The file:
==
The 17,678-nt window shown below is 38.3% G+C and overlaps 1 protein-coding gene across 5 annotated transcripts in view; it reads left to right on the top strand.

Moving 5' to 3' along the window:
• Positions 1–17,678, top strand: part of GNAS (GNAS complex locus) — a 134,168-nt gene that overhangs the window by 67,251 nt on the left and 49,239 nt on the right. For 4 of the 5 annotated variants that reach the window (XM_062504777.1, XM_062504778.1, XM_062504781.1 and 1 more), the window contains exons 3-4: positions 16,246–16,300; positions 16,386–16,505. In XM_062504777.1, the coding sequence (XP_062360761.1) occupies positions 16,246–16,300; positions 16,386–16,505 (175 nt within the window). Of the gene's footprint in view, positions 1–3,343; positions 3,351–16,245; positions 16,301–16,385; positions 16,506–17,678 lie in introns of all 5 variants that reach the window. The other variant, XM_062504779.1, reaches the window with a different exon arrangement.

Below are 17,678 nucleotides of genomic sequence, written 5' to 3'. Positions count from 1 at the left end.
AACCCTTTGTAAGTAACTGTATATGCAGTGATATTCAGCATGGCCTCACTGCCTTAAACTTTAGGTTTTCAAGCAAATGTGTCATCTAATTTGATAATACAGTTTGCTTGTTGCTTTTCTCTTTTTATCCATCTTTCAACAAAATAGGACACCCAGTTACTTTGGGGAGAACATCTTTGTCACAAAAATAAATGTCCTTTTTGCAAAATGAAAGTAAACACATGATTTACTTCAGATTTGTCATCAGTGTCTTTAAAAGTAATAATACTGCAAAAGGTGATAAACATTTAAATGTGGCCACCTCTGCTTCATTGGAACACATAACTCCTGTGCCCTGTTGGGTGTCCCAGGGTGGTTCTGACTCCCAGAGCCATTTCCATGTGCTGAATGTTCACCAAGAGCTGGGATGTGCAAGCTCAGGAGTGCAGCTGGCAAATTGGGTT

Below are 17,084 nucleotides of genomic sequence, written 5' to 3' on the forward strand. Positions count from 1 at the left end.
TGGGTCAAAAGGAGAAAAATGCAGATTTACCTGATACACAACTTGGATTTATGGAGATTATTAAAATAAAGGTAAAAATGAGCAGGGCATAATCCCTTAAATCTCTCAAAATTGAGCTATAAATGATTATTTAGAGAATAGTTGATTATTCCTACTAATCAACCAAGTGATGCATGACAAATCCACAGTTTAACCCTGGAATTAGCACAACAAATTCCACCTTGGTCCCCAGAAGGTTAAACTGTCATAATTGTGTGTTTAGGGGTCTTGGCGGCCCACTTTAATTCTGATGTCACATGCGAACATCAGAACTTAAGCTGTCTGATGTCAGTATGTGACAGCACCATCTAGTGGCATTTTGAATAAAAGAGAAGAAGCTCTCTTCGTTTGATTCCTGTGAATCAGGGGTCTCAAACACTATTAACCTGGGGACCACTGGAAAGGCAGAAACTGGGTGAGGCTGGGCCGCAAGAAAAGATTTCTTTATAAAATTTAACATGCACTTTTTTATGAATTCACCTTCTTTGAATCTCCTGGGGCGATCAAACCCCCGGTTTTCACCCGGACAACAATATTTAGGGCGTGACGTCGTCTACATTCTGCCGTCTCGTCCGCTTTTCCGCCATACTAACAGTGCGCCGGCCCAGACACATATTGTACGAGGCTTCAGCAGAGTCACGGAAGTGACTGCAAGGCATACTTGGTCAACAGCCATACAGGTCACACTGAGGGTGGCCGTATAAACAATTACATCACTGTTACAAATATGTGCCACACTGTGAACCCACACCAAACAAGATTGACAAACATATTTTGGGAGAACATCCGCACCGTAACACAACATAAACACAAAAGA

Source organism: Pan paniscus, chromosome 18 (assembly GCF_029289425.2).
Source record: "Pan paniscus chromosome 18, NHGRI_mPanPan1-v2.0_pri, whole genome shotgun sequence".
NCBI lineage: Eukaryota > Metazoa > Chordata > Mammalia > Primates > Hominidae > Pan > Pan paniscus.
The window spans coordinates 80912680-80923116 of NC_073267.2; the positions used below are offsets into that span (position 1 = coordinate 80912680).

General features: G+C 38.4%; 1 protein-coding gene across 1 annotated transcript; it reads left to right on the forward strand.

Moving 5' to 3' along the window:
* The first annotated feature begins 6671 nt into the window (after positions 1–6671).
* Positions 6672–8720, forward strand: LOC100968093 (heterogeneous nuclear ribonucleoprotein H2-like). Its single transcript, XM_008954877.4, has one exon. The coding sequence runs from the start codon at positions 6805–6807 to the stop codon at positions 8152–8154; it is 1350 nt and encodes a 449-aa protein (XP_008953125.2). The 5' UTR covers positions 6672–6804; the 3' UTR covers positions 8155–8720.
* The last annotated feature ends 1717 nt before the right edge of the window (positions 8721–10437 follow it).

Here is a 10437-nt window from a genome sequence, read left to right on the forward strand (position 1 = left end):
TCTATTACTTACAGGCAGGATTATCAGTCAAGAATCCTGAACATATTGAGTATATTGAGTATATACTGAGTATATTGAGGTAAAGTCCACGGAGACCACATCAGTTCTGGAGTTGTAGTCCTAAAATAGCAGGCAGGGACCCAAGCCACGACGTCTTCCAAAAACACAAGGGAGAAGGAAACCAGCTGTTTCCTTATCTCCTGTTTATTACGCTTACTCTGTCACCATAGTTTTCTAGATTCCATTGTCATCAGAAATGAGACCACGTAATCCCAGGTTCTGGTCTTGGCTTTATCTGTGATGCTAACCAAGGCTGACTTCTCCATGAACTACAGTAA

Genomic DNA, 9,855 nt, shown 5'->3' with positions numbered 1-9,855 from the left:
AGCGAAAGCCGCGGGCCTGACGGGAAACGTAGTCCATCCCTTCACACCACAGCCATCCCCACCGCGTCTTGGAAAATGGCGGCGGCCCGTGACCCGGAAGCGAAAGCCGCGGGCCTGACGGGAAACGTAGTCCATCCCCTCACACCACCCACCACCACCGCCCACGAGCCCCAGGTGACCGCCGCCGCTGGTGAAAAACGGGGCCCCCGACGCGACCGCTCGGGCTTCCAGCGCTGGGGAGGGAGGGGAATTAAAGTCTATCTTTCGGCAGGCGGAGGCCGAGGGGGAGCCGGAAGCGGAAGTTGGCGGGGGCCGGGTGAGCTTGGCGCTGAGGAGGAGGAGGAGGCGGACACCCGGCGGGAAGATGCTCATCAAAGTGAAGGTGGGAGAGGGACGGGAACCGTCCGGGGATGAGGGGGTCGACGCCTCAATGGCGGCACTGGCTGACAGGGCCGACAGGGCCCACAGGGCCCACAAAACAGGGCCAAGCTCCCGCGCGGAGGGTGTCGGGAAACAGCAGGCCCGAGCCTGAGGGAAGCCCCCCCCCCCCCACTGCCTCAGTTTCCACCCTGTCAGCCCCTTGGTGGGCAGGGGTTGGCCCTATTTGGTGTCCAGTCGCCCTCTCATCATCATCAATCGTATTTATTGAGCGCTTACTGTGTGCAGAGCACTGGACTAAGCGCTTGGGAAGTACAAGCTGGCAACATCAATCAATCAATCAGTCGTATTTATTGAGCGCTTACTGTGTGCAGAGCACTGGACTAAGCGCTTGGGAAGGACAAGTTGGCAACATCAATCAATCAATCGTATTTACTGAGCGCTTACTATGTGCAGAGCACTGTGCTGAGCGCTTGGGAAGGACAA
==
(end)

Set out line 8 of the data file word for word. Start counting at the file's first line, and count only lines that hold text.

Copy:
Source organism: Pan paniscus, chromosome 18 (assembly GCF_029289425.2).